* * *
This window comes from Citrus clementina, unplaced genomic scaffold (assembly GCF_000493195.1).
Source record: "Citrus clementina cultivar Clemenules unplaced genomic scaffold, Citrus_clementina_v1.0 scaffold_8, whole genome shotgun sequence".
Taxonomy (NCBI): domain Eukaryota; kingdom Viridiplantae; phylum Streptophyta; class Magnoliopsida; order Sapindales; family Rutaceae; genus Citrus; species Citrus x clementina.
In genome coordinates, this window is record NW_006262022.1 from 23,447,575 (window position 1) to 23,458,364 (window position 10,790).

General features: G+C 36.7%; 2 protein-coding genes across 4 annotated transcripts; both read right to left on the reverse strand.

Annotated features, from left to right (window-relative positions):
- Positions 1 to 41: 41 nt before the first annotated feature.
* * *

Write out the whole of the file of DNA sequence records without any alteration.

This window comes from Citrus clementina, unplaced genomic scaffold (assembly GCF_000493195.1).
Source record: "Citrus clementina cultivar Clemenules unplaced genomic scaffold, Citrus_clementina_v1.0 scaffold_8, whole genome shotgun sequence".
Taxonomy (NCBI): domain Eukaryota; kingdom Viridiplantae; phylum Streptophyta; class Magnoliopsida; order Sapindales; family Rutaceae; genus Citrus; species Citrus x clementina.
In genome coordinates, this window is record NW_006262022.1 from 23,447,575 (window position 1) to 23,458,364 (window position 10,790).

General features: G+C 36.7%; 2 protein-coding genes across 4 annotated transcripts; both read right to left on the reverse strand.

Annotated features, from left to right (window-relative positions):
- Positions 1 to 41: 41 nt before the first annotated feature.